Saturday, October 25, 2008

Stoking up the boiler

Alan Titchmarsh the television gardening presenter refers to the compost heap as the boiler house of the garden. Our particular boiler has in recent days been recharged with the shredded prunings from the Mulberry trees. 

Antonio down at the restaurant in Vilamala has been persuaded to supply me with the coffee grounds from the overworked machine in that establishment, they too have added into the heap.

 I thought I would ask Olga & Angel fellow restauranteurs, if they too would save their coffee grounds for our compost. Olga said she would but when I next visited the premises, she said that she had mentioned the arrangement to her father a fellow landowner, who had told Olga to forget about the coffee grounds as he would supply me with a sack of  ‘animal abono’ i.e. goat and horse manure. His gift was greatly appreciated, and he has promised that from time to time he will provide a sack of the same mix. The Manure provided a good heart for the heap and helped the composting process to fire up the heap.

 It was whilst on another trip to Banyoles to show the lake to our most recent visitors; that I saw another golden garden opportunity. On the edge of the lake, I saw glistening in the light of the setting sun a pile of recently deposited horse manure. I told my companions that if I had had a sack with me I would have claimed the heap as my own.

 After a walk along the shore of Lake Banyoles we returned to the car and again passed by the heap of ‘horse do’. Carol trying to be helpful said that if I really wanted the manure she would unpack the shopping and provide me with the carrier bags for that purpose. Using one bag as a glove I scooped up the manure and filled the second bag before returning to the car. As I reached the car my passengers all three, slammed their door shut to prevent me from asking them to hold the precious cargo on the return journey.

 On arrival at the Finca back at the pueblo I added the fuel to the ‘boiler house’ and considered it a job well done. That evening Carol and Joan stayed in to watch a television show. John and I visited Antonio’s bar and utilised the WiFi link on the premises to do a little route planning for their onward journey to Cadiz, and from there a ferry ride to the Canary Isles i.e. Santa Cruz de Tenerife. The journey having been planned I checked in to the Mediterranean Garden Spain web site.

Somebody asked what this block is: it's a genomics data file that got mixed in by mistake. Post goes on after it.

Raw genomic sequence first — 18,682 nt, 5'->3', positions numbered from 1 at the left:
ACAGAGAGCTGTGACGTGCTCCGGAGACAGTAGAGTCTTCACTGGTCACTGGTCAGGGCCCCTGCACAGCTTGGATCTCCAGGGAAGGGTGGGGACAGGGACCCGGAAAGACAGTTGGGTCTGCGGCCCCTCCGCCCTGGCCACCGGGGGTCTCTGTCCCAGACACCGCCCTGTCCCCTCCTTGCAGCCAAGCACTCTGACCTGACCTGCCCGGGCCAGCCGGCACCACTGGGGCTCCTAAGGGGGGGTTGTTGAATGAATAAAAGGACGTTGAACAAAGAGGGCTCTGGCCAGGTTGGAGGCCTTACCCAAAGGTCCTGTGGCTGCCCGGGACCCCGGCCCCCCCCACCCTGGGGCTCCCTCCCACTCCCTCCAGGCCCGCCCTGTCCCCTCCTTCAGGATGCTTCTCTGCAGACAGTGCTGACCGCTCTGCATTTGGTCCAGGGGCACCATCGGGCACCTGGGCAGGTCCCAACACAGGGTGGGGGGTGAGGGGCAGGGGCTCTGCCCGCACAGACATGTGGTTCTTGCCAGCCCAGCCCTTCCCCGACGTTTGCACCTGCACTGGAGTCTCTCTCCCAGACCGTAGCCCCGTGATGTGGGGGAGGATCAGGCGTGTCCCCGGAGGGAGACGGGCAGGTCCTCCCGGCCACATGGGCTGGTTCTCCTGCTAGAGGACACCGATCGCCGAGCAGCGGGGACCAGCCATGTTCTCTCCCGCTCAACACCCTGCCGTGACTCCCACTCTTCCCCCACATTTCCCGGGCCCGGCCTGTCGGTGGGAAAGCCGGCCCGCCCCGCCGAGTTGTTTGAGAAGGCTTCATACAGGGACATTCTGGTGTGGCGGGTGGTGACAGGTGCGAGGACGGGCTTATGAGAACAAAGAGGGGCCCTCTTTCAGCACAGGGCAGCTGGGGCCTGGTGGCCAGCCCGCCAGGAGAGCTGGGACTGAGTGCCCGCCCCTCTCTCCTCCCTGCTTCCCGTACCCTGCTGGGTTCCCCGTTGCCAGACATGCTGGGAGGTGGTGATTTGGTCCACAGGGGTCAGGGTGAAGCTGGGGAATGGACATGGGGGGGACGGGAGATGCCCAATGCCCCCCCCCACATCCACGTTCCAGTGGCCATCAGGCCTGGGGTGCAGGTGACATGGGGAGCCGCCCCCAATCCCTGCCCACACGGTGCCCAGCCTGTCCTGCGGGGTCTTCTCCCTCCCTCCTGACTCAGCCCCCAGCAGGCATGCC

John read a few pages from our blog and was surprised at the scale and distribution of garden blog readers around the world. 

John then said “I bet you daren’t tell your blog readers that you picked up horse crap, in the street”. 

I replied that, indeed I would dare to do so, and further more that if I did tell our readers about the dark and dreadful deed, I would be obliged to tell those same folk, that he John the builder from Castle Donnington shrieked like a young girl when I asked him to carry the bag. 

So John, ‘Me Duck’ consider the story told.



  1. Now THAT is true British humour : )
    if there were horses and "presents" like that on our street .. I would be doing the same thing .. and you got that from a Canuck ! LOL
    Great read !
    PS .. I still hear screaming in the background ?

  2. I love it. I finally found a fellow garden blogger into extreme composting just like me.

  3. Great story, Colin. The more abono on the compost the better. Down here, as long as you shovel it up and bag it, or take away in a trailer from the stables, you can have as much as you want.

    Viva abono de caballo o vaca.